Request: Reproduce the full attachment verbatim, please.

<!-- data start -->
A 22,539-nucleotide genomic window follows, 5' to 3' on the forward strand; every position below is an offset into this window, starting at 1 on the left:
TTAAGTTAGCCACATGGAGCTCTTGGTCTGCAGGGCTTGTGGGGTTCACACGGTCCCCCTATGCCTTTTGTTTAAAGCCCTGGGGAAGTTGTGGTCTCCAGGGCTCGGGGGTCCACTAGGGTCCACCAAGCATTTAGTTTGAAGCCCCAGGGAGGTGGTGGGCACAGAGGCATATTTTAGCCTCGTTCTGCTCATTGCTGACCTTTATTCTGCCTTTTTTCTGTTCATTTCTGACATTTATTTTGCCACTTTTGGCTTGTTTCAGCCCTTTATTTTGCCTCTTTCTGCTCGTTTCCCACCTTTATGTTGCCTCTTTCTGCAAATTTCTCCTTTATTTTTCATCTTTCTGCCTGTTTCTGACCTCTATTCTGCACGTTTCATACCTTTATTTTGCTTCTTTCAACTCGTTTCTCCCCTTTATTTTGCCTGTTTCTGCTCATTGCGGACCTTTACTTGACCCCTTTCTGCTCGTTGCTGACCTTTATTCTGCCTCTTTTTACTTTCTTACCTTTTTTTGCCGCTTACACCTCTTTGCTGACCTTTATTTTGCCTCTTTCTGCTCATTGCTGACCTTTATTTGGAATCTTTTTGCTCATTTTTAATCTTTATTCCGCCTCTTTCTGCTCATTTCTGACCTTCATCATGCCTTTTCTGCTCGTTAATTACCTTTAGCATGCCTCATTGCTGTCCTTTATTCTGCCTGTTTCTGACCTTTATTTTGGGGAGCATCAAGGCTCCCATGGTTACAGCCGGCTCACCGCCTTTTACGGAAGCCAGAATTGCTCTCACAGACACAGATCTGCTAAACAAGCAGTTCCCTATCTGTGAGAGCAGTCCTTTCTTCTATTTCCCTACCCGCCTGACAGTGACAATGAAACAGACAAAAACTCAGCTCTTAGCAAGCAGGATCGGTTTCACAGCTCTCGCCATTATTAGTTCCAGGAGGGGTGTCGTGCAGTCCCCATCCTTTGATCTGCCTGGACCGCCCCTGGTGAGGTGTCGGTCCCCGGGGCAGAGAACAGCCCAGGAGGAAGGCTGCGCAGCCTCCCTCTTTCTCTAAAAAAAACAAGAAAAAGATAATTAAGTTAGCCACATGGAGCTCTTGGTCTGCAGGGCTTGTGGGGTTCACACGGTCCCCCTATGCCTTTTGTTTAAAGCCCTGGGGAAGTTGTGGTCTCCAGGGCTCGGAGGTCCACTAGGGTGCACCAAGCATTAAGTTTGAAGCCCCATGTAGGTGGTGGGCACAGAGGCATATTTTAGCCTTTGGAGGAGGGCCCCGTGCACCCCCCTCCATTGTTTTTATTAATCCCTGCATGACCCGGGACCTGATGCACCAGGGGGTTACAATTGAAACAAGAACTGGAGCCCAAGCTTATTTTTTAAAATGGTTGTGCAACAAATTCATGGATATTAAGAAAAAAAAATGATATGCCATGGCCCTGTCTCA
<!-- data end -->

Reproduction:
A 22,539-nucleotide genomic window follows, 5' to 3' on the forward strand; every position below is an offset into this window, starting at 1 on the left:
TTAAGTTAGCCACATGGAGCTCTTGGTCTGCAGGGCTTGTGGGGTTCACACGGTCCCCCTATGCCTTTTGTTTAAAGCCCTGGGGAAGTTGTGGTCTCCAGGGCTCGGGGGTCCACTAGGGTCCACCAAGCATTTAGTTTGAAGCCCCAGGGAGGTGGTGGGCACAGAGGCATATTTTAGCCTCGTTCTGCTCATTGCTGACCTTTATTCTGCCTTTTTTCTGTTCATTTCTGACATTTATTTTGCCACTTTTGGCTTGTTTCAGCCCTTTATTTTGCCTCTTTCTGCTCGTTTCCCACCTTTATGTTGCCTCTTTCTGCAAATTTCTCCTTTATTTTTCATCTTTCTGCCTGTTTCTGACCTCTATTCTGCACGTTTCATACCTTTATTTTGCTTCTTTCAACTCGTTTCTCCCCTTTATTTTGCCTGTTTCTGCTCATTGCGGACCTTTACTTGACCCCTTTCTGCTCGTTGCTGACCTTTATTCTGCCTCTTTTTACTTTCTTACCTTTTTTTGCCGCTTACACCTCTTTGCTGACCTTTATTTTGCCTCTTTCTGCTCATTGCTGACCTTTATTTGGAATCTTTTTGCTCATTTTTAATCTTTATTCCGCCTCTTTCTGCTCATTTCTGACCTTCATCATGCCTTTTCTGCTCGTTAATTACCTTTAGCATGCCTCATTGCTGTCCTTTATTCTGCCTGTTTCTGACCTTTATTTTGGGGAGCATCAAGGCTCCCATGGTTACAGCCGGCTCACCGCCTTTTACGGAAGCCAGAATTGCTCTCACAGACACAGATCTGCTAAACAAGCAGTTCCCTATCTGTGAGAGCAGTCCTTTCTTCTATTTCCCTACCCGCCTGACAGTGACAATGAAACAGACAAAAACTCAGCTCTTAGCAAGCAGGATCGGTTTCACAGCTCTCGCCATTATTAGTTCCAGGAGGGGTGTCGTGCAGTCCCCATCCTTTGATCTGCCTGGACCGCCCCTGGTGAGGTGTCGGTCCCCGGGGCAGAGAACAGCCCAGGAGGAAGGCTGCGCAGCCTCCCTCTTTCTCTAAAAAAAACAAGAAAAAGATAATTAAGTTAGCCACATGGAGCTCTTGGTCTGCAGGGCTTGTGGGGTTCACACGGTCCCCCTATGCCTTTTGTTTAAAGCCCTGGGGAAGTTGTGGTCTCCAGGGCTCGGAGGTCCACTAGGGTGCACCAAGCATTAAGTTTGAAGCCCCATGTAGGTGGTGGGCACAGAGGCATATTTTAGCCTTTGGAGGAGGGCCCCGTGCACCCCCCTCCATTGTTTTTATTAATCCCTGCATGACCCGGGACCTGATGCACCAGGGGGTTACAATTGAAACAAGAACTGGAGCCCAAGCTTATTTTTTAAAATGGTTGTGCAACAAATTCATGGATATTAAGAAAAAAAAATGATATGCCATGGCCCTGTCTCA